The Palm Beach Post

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  • FL Newspapers Largely Give Rubio A Pass On Scheduled Appearance With Anti-LGBT Extremists

    ››› ››› RACHEL PERCELAY & MARLEE PITTMAN

    Sen. Marco Rubio (R-FL) is scheduled to speak alongside anti-LGBT extremists at the “Rediscovering God in America Renewal Project” event in Orlando, FL, from August 11-12. So far, the top 10 Florida newspapers have largely given Rubio a pass on his scheduled appearance, with only one original report and one wire report about Rubio headlining the event. His appearance comes nearly two months after Rubio was criticized for politicizing the massacre at a LGBT nightclub in Orlando. Event speakers include a hate group leader who criticized memorials for victims of the Orlando massacre and a pseudo-historian who has wondered why the government doesn’t “regulate homosexuality” like trans fats.

  • Two Major Florida Newspapers Ignore ALEC Connection In Pension Coverage

    Blog ››› ››› SALVATORE COLLELUORI

    The Miami Herald and Tampa Bay Times failed to connect the American Legislative Exchange Council model legislation to the current efforts to change the pension plans of Floridians.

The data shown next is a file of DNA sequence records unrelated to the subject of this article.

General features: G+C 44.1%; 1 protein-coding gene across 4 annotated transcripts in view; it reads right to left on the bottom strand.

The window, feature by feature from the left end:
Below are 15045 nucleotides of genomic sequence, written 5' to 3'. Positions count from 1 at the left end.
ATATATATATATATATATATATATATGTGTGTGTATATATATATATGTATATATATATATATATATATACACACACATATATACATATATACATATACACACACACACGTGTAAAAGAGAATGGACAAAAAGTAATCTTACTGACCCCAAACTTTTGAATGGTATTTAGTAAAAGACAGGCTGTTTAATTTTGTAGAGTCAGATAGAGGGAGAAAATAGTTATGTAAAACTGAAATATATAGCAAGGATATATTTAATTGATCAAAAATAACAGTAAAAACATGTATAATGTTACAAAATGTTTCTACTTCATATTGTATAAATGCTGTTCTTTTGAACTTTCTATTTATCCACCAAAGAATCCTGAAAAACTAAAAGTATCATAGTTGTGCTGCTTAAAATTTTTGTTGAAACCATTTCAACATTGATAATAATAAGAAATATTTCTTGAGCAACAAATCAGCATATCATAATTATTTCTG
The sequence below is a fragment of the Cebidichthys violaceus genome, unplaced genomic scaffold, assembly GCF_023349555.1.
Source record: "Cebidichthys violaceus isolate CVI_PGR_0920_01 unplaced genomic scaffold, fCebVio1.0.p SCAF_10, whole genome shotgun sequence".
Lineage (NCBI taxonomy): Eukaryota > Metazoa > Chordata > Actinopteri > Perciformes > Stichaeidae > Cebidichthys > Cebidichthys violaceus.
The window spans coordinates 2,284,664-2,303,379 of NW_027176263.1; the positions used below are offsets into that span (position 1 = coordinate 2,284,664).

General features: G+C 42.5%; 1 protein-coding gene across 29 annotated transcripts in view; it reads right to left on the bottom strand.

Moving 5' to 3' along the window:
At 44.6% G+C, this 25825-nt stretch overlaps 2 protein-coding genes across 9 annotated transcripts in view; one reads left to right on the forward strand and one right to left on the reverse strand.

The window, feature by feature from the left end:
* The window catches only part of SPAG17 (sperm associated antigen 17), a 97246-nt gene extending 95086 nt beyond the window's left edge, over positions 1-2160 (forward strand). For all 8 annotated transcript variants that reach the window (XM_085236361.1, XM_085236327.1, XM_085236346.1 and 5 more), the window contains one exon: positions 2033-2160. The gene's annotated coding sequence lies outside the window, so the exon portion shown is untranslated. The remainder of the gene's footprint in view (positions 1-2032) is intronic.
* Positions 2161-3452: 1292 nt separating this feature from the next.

Ashley Lopez of the Florida Center for Investigative Reporting highlighted a piece in The Palm Beach Post that had a lengthy description of ALEC's role in the process to overhaul the state's pension system:

    Critics trace the campaign back two years -- to New Orleans, where dozens of Florida lawmakers gathered for a conference hosted by a controversial advocacy group that helps corporations and conservative interest groups write bills for legislatures across the country.

    Jonathan Williams, a policy director for the American Legislative Exchange Council, told The Palm Beach Post that the organization's three days of meetings in August 2011 helped affirm the need among many legislators to take a hard look at public employee benefits.

    "The momentum for pension reform is stronger today because many governments are still seeing the effects of the recession on investment returns," Williams said. "It's going to be a long time before things improve. Florida legislators are aware of this."

    While the Post made the link to ALEC clear, neither The Miami Herald nor the Tampa Bay Times made the connection in any of the pieces they wrote on pensions.

    Currently, the Florida pension fund is 87 percent funded. Employees already contribute 3 percent of their paychecks to the pension fund and have the option to enroll in a 401(k)-style defined-contribution plan. However, under the Florida House version of the bill to change the plan, new employees would be forced to enroll in a 401(k)-style defined-contribution pension plan instead of the current defined-benefit plan that has more than 500,000 state workers enrolled. However, in the Senate version, new employees would be automatically enrolled in the new defined-contribution 401(k)-style plan unless they request to be in the current defined-benefit plan that most pensioners use.